Many profiles of Georgia Representative-elect Nikema Williams remind readers of the gargantuan shoes she has to fill as she takes on the late John Lewis’ seat in Congress. But rarely do they also discuss Williams’ own history of "good trouble," one that led directly to her resounding victory this year.
In November 2018, Williams was arrested for helping to protect protestors from police brutality at the Georgia State Capitol as they demanded every vote be counted in the gubernatorial election between Stacey Abrams and Brian Kemp. Williams has also fought for the right to free and fair elections in her home state of Georgia and beyond.
Before her election to Congress, Williams served in the Georgia State Senate, where she made voting rights a core policy priority. She was also the first Black woman, the second Black person, and the third woman ever to chair Georgia’s Democratic Party. She began her career with the Young Democrats of Georgia and would go on to serve as the Vice President of Public Policy at Planned Parenthood Southeast, as well as the Legislative Coordinator and Regional Public Policy Manager for Planned Parenthood of Georgia.
While much of the 2020 election news out of Georgia centered on the state’s flip to blue — the first time it’s gone Democrat in a presidential election since 1992 — Georgia’s Fifth District, which Williams won handily (83.9% of votes to her opponent’s 16.1%) and which includes most of Atlanta, has already historically voted blue. Even so, her record in the State Senate and wide swath of supporters — from a diverse coalition of voters, to progressive PACs like Moms In Office, to Sen. Bernie Sanders — would’ve likely helped her assume the seat in other districts as well.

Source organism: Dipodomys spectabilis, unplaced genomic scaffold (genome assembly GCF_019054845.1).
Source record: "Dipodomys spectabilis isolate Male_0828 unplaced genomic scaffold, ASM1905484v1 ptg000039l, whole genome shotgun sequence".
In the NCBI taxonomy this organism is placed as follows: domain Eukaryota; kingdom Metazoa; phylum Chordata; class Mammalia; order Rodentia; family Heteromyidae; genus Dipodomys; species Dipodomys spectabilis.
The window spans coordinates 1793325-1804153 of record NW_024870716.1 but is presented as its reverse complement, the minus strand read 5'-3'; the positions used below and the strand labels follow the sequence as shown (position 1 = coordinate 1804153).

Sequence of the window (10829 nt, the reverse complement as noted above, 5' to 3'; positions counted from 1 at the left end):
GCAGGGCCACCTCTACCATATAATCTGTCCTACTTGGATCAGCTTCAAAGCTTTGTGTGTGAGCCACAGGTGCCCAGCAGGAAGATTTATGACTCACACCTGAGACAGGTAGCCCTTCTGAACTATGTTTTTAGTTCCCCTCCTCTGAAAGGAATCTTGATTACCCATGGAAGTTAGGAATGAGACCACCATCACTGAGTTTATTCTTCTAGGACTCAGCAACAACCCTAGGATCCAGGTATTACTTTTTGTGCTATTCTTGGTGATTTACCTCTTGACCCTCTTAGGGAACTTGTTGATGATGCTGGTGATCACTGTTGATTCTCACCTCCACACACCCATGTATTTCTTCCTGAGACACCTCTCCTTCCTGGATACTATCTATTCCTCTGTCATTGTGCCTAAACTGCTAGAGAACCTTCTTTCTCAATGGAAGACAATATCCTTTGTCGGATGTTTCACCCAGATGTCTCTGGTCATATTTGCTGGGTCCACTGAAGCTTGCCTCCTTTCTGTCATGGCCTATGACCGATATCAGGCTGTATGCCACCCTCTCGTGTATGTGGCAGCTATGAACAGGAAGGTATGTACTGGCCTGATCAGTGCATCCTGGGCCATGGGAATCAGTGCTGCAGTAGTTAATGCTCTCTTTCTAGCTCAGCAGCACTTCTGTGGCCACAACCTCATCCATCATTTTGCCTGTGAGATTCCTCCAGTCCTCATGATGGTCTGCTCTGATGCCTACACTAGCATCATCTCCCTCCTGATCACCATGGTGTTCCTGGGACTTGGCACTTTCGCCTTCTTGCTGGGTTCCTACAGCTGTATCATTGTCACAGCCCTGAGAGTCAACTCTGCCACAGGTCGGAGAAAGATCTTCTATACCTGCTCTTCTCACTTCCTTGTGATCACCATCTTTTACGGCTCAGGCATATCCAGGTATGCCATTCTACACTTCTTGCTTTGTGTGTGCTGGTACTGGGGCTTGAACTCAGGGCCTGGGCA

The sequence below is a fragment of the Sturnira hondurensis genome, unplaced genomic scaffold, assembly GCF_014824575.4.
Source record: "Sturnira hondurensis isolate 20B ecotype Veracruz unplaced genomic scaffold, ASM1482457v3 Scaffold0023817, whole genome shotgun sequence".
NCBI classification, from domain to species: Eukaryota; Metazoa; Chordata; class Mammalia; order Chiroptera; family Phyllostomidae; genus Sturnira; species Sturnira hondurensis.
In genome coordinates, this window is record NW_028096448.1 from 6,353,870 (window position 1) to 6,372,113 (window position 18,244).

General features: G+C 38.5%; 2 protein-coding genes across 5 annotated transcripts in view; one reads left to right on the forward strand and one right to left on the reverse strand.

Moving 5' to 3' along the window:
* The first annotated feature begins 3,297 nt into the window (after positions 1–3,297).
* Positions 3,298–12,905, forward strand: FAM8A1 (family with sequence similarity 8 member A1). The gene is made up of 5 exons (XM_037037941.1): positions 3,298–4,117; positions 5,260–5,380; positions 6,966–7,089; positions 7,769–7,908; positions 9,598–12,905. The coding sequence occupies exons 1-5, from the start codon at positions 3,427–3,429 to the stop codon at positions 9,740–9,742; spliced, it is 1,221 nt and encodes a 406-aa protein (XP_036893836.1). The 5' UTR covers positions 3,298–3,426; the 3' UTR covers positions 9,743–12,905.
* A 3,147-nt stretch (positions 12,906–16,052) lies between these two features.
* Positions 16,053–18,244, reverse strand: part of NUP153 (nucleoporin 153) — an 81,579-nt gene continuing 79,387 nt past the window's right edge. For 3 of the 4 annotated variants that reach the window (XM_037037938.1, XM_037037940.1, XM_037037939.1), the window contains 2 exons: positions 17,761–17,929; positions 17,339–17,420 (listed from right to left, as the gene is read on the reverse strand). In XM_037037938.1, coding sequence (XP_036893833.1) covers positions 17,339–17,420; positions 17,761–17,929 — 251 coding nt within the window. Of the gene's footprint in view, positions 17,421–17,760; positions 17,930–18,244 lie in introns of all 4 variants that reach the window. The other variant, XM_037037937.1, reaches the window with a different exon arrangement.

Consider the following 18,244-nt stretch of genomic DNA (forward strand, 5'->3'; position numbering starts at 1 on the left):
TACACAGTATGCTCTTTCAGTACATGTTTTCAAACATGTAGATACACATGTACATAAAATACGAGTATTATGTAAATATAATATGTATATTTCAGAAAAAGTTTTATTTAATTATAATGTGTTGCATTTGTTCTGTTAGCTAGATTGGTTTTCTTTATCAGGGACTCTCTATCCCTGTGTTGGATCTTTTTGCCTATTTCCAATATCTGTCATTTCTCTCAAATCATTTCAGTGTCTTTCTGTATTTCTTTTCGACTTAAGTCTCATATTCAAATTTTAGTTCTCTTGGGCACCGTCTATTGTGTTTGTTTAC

That’s exactly why it’s candidates like Williams, longtime advocates for radical change, that represent the dawn of a new era of leaders.
Despite a hectic schedule, Williams joined Refinery29 to discuss post-election reflections, policy, and putting her own foot forward — without forgetting to look back, of course.
You’ve been one of the loudest voices in this country's continued fight for free and fair elections. How do you plan to ensure that Georgia, one of the most critical states in every election cycle, empowers those people who've previously found participating in electoral politics inaccessible?
“Voter disenfranchisement is rampant in Georgia and throughout the country. Republicans are working non-stop to prevent people from voting because they know how powerful a vote is . They can only get away with it if people don’t stand up and demand their votes are counted. On day one in Congress, I will demand the Senate pass the John Lewis Voting Rights Act because we’ve seen the dire consequences after the Shelby County v. Holder decision. I will centralize the most marginalized in my decision-making in Congress the same way Congressman Lewis did. I will fight for numerous reforms to our voting process, including same-day voter registration, restoring voting rights to convicted felons, ranked-choice voting, and standardizing our vote-by-mail process.”
Many have said that you have some pretty significant shoes to fill in taking on Rep. John Lewis' seat. What from his legacy do you intend to continue? More importantly, what might you do differently in creating your own legacy?
“No one can ever fill the Honorable John Lewis’ shoes. I’m going to Congress to be Nikema Williams, that’s all that I can be, and to live up to the legacy he left behind. There’s more work to do, there’s different work to do, but Congressman Lewis showed us the way. I am looking to take those lessons he taught me and make sure that I am doing everything I can to make sure I am moving our state and country forward.”